It's the kind of concentration as most experience in watching a good movie (though not an edge-of-the seat thriller). Or, the kind you might experience while ice skating, skiing, or in the zone where body and mind are one-pointedly focused, both relaxed but keenly engaged at the same time. 

It has to be something you want to do; that you've been waiting all day to find the time and opportunity to do. It has to be something you enjoy; something that takes and gives you energy, joy and flow! 

Whatever it takes to get there, the consequent state of keen, pure self-awareness is a singular state of observation and witnessing. There's no self-talk; no judgement; no assessment or mental commentary. Though neutral, there is an underlying sense of empathy, satisfaction and contentment, like a warm bath or a weightless and invisible waterfall in and all around you. 

In this state, there is a heightened sense of awareness: not "of," but "with." It takes practice, for sure but after a time, try turning your inner gaze upon itself: as if you were looking into your own eyes (like in the bathroom mirror experiment). You can feel your "eyes," the eyes of your attention, looking back at you.

It's an odd feeling at first, isn't it? Just as staring at another person gets quickly uncomfortable, causing one or both to look away, you might experience something similar at first.

In fact, and as stated earlier, you can only sustain this state by relaxing, not by tense will power.

And now, you ask, "Well, so what?" "What's it all about?" Like Moses who could not enter the Promised Land, I cannot take you past this point. In this state of emptiness, what fills it (apart from the pernickety monkey-mind eager to retake the stage) is for you to discover.

I can't promise it will always be wonderful. You will undoubtedly encounter resistance and very likely a kind of fear. The ego and subconscious are fearful of being extinguished by the state of no-thought, because the ego is addicted to thoughts, sensations, emotions and drama from which it derives its self-identity, its role, and its existential being. "It's my job," the ego and subconscious protests. 

Paramhansa Yogananda put it bluntly: "The soul loves to meditate; the ego HATES to meditate."

But for the courageous of heart who can gently smile in the face of the abyss, and who can remain conscious in the face of darkness, the light and joy of the indwelling soul, which itself is but a spark of the Infinite Light, awaits.

More than this is that "added into you" are all the "things" needful for your life's journey, including a protective aura of calm acceptance and inner joy.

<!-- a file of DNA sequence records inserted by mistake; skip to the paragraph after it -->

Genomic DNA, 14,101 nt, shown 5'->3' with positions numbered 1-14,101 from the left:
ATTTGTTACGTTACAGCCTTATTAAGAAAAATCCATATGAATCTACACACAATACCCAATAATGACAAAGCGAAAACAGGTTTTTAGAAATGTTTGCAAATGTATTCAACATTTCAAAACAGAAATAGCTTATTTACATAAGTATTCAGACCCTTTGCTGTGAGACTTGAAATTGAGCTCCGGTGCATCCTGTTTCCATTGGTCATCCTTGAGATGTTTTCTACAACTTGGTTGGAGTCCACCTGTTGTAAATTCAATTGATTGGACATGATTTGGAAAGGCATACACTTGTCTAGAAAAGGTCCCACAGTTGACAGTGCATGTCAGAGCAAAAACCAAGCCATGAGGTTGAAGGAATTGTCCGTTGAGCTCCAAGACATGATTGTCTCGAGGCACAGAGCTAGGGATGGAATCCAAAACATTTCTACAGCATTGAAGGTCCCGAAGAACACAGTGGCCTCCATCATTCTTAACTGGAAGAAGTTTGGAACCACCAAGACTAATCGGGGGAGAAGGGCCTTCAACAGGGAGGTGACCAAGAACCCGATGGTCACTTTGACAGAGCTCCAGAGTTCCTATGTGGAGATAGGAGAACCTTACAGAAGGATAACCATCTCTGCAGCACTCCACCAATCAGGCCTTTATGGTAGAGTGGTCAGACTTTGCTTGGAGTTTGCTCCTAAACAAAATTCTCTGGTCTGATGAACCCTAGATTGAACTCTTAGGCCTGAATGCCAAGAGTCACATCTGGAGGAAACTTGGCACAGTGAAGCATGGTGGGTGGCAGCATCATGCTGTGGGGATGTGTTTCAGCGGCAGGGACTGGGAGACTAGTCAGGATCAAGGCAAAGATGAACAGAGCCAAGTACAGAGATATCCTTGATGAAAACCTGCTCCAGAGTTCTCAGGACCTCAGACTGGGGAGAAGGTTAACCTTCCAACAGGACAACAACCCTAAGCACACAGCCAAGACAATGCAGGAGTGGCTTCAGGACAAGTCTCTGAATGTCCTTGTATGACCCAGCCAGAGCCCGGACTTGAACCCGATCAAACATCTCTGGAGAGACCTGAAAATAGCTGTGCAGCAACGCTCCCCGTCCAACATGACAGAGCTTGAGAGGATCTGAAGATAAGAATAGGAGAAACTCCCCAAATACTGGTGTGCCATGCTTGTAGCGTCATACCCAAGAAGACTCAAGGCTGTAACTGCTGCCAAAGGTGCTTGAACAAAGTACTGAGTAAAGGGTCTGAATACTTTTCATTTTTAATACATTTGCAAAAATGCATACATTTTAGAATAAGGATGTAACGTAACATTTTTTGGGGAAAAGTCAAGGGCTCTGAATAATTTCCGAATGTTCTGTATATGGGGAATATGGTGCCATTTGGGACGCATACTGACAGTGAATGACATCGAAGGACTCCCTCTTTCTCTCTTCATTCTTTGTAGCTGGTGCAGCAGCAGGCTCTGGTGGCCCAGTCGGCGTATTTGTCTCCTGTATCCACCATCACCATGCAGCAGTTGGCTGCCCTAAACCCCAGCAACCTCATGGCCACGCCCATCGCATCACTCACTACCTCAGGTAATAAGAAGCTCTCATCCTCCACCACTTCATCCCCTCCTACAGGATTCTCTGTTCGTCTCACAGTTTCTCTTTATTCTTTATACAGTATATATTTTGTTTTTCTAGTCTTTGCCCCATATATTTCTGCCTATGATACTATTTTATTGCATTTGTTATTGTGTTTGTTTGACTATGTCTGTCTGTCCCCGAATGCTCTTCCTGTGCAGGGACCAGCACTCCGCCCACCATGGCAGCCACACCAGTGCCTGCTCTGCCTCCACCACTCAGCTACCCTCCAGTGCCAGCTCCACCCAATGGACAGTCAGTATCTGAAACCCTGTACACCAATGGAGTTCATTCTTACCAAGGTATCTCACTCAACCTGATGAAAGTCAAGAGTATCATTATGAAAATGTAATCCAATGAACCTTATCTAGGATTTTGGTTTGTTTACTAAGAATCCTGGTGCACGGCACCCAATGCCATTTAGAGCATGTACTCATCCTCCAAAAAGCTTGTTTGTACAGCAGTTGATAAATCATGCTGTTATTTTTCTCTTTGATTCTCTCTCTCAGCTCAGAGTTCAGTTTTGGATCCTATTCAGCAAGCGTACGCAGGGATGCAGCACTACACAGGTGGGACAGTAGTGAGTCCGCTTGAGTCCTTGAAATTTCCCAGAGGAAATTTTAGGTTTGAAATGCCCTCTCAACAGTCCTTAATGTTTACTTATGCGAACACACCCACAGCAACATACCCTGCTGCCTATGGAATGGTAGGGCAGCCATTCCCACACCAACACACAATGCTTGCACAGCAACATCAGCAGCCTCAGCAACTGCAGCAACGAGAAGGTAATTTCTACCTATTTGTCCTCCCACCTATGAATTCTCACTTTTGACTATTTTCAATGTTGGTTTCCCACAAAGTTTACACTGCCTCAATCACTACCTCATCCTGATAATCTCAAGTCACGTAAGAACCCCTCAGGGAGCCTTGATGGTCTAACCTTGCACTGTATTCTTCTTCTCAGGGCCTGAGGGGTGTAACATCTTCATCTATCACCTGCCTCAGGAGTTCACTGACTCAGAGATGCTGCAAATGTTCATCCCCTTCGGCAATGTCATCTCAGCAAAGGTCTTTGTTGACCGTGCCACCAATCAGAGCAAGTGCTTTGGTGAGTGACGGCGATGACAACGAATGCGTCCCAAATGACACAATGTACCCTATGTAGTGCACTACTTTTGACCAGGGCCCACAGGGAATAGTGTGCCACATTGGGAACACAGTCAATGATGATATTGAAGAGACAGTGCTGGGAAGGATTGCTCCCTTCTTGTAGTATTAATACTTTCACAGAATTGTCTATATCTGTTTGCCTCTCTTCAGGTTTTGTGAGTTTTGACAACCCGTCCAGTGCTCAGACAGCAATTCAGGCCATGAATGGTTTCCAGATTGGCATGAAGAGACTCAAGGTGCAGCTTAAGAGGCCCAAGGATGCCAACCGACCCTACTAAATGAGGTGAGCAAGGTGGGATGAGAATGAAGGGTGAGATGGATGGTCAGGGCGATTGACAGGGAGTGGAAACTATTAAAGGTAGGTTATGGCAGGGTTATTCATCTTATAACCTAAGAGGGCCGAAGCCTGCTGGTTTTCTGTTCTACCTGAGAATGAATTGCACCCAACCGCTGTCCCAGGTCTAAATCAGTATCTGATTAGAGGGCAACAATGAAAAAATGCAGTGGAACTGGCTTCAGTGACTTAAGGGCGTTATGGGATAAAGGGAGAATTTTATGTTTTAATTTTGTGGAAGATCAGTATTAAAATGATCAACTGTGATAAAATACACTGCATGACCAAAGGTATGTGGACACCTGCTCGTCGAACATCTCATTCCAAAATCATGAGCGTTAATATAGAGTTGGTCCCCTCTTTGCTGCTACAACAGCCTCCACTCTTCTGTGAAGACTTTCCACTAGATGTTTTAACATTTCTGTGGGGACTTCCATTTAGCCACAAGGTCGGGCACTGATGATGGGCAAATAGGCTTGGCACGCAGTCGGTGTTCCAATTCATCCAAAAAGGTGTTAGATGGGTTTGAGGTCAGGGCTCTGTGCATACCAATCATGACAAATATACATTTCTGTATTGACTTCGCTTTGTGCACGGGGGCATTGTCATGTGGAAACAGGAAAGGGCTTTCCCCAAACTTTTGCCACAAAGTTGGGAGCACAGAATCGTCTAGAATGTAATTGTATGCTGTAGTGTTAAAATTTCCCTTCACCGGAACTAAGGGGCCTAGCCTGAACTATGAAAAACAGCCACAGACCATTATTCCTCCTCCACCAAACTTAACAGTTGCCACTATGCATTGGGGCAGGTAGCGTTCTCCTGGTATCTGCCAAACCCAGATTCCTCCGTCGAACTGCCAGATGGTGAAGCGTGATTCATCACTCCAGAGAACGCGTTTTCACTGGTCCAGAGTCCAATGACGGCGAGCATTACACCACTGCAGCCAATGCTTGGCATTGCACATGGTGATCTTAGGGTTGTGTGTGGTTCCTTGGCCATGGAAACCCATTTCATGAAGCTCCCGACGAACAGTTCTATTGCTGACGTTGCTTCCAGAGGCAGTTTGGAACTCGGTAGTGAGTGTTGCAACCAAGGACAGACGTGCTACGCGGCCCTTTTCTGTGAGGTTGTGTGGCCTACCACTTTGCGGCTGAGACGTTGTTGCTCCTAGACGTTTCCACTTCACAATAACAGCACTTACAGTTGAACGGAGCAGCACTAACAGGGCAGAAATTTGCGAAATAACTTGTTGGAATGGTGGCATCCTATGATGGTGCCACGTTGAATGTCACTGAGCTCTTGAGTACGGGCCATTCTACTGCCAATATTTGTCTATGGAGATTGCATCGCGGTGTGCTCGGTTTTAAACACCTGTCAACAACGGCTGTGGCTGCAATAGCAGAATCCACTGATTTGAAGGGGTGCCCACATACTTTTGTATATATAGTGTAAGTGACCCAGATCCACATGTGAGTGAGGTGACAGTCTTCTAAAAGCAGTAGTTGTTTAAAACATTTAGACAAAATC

The more often your mind is baptized in this state of no-thought, washing away the stain and grime of self-involved, ego-affirming mental activities, memories, and inclinations, the purer you become. You grow in wisdom and intuitive insights; in confidence; in connectedness to all life; to the state of loving without condition. All "these things," too, are "added unto you."

Why? Because this is our essential BEING. It is the I AM before I think (to re-purpose Descartes). This is our homeland; our origins and our birthright which is always there behind our thoughts for us to reclaim. In this state, we have a portal, a kind of psychic "worm hole," to higher states of unitive consciousness. These states cannot be pre-defined or controlled by the ego mind or its intentions or will power.

"By steadfast meditation on Me" (Bhagavad Gita) we come quickly to this portal through which inspiration, insight, wisdom, joy, love, and "all these things added unto you" pour forth into our body, mind, and our life. 

"Is that all there is?" No: infinity is Infinite, timeless, and endless. We can bathe in its gifts but as it pours its blessings into us, we take on its nature and thus we increasingly will be drawn and invited to give ourselves to it wholly. But this doesn't happen without our conscious will.  Though Infinity silently beckons us to surrender or enter into it for no reason or gift beyond itself whose nature is bliss, the ego cannot enter except willingly and except without facing the seeming reality of its own extinction. Paramhansa Yogananda and all the great saints down through the ages offer us assurance that we will not regret our surrender, but in the moment of our surrender we are alone and must face not the dark night of the soul, but the dark night of the ego. (Dark night of the soul is actually a misnomer. The soul's nature IS light!)

You have nothing to fear from entering the "thoughtless-zone." No one or nothing will come to sweep you away into the abyss. You need only "to be present to win." (Stay conscious, in other words!) Indeed, wouldn't it be wonderful if Divine Mother came to scoop us out of our delusion! No, She wants only our love; the only thing she doesn't possess and only we can give it: willingly, consciously. Union with the Infinite must be sought and won by earnest effort, attunement with divine consciousness, and the grace of God and guru.

Go then through your day, then, with the eyes of awareness; non-judgement; with the all-seeing-I. Fear not the journey of awakening. You can take lifetimes or move switfly to the goal. It's always up to you.

Swami Hrimananda.

NB: the state beyond thought can come "like a thief in the night" with or without apparent intention or cause. The description given above is simply an explanation with a recipe. But the state of pre-thought consciousness knows no boundaries. By devotion, self-giving, and in any number of triggering activities, mundane, spiritual or meditative, it can steal upon us. So long as we remain conscious and present, no harm can ever come to us.